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What is Corporate Fraud? Lessons for Shareholders and Directors from the Sam Bankman-Fried case

One company, over a million people and businesses owed money, charges of fraud and money laundering and the biggest financial fraud in US history. It was recently alleged that Sam Bankman Fried, the CEO of FTX and crypto-currency trading firm, Almeda Research was guilty of lying to investors and for misappropriating customer funds. These funds were allegedly used to add to his personal hedge fund of Almeda Research which he used to buy real estate and make political donations. The consequences of these allegations led to the bankruptcy of the firm.

The ripple effect from the collapse of the FTX crypto exchange has sent out warning signals to many regulators and governments to create more solid foundations to protect consumers, businesses, and investors from the risks of the unregulated landscape of crypto. However, this cautionary tale does not apply just to these stakeholders but sends a signal to business owners and entrepreneurs to strengthen the anti-money laundering systems in their company structures to avoid such disasters.


What is Corporate Fraud?

In Singapore, fraudulent offences include[1]:

  • Theft
  • Dishonest misappropriation
  • Criminal breach of trust
  • Dishonest fraudulent disposition of property or payment of a debt
  • Dishonest or fraudulent execution of a deed of transfer
  • Forgery and falsification of accounts.

Actors who can commit these crimes can be companies as a whole or individual company officers acting in their personal capacity.



How can liability arise?

Committing corporate fraud can lead to both criminal liability and civil liability.

Criminal liability will be found under the Penal Code[1] for dishonest misappropriation of property, criminal breach of trust, cheating and dishonest or fraudulent disposition of property. As well as the Money Authority of Singapore Act where the Money Authority of Singapore (MAS) regulates the financial sector and has the power to conduct investigations into money laundering.[2]

Liability can also be established under the Companies Act.[3] These can be found for specific fraud offences such as making false and misleading statements, making false reports, fraud by officers and breaching of director’s duties.

Consequences of being found liable can be substantial fines up to $500,000 and up to 10 years in prison.

Sam Bankman-Fried stated that him committing corporate fraud was unintentional. However even if involuntary, businesses can still be found liable. So, the importance of being able to pre-empt and establish foundations to prevent criminal activity cannot be understated.





How to avoid such a circumstance?

The answer to the question is good systems, compliance, and transparency to reduce risk. Some practical manners in which this system can be built is:

Internal measures to protect your business:

  • Create an environment of integrity:
    • A ‘Business code of ethics’ applicable to the work and operations of a business will help establish a culture of integrity between employees and company officers.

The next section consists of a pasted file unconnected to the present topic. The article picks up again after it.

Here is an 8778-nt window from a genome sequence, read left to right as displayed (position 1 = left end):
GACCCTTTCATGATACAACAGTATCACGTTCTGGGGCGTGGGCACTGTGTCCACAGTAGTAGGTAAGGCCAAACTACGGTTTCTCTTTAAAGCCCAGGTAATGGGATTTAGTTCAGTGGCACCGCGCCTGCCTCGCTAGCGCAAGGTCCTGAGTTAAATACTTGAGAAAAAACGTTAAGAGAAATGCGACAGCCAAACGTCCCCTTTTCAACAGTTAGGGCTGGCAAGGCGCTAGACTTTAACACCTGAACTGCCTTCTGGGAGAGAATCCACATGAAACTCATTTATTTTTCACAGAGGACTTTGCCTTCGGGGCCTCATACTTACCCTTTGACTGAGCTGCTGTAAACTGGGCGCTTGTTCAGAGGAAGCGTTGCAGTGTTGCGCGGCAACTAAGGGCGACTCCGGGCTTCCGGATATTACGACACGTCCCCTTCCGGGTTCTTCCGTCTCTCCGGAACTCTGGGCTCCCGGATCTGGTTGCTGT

• For a ‘Business code of ethics’ to be effective, it must be adhered to not only by employees, but also amongst the most senior staff.
  • Having a policy framework that is explicitly against fraud and money laundering:
    • Establishing the dos and don’ts of a business is a foundational step for long term success and functionality in a written framework.
    • Building an anti-money laundering scheme (AML) which provides for procedures and rules to be followed is effective.


How to build an effective AML:

  • Knowledge of the legislation, keeping up to date with it and incorporating this into policies and internal regulation.
  • Be alert to the indicators and risks of fraud and incorporate strategies to detect and combat these by having an effective response framework in place.
    • Indicators:[1]
      • Customers transfer/move fraudulent funds or use the bank to illegally transfer or dispose of assets, including money or other negotiable instruments.
      • Assets under management are not negotiated without proper authority in law when subject to asset forfeiture or restraint issued by the court.
  • Training staff.
    • It is important to educate employees about the AML framework.
    • Important to train at least semi-annually/annually to teach and update them about the basics of money laundering risks and developments.
    • It is helpful to make the training industry and business specific, so employees have the most clarity.
  • Ensure that business completes Customer Due Diligence:
    • It is important to monitor transactions and the purpose behind them to protect your business.
    • This is applicable especially when working with third parties.
    • Technology can be utilised to check and resource information about customer transactions.


Monitoring and maintaining AML systems:

  • Have an independent compliance manager to do independent risk assessments and testing for money laundering and fraud to maintain the effectiveness of the system.
  • Impose record-keeping obligations.
    • The MAS has a specific requirement for record-keeping and disclosure.
  • Ensure that your AML system remains evolving, especially in cybercrime.

A transparent system such as this, which pre-empts and considers risk with every transaction, is beneficial towards maintaining honesty with investors and detecting problems before they spiral out of control as seen with the fate of FTX.

Please note that this article does not constitute express or implied legal advice, whether in whole or in part. If you require legal advice, please contact us at:




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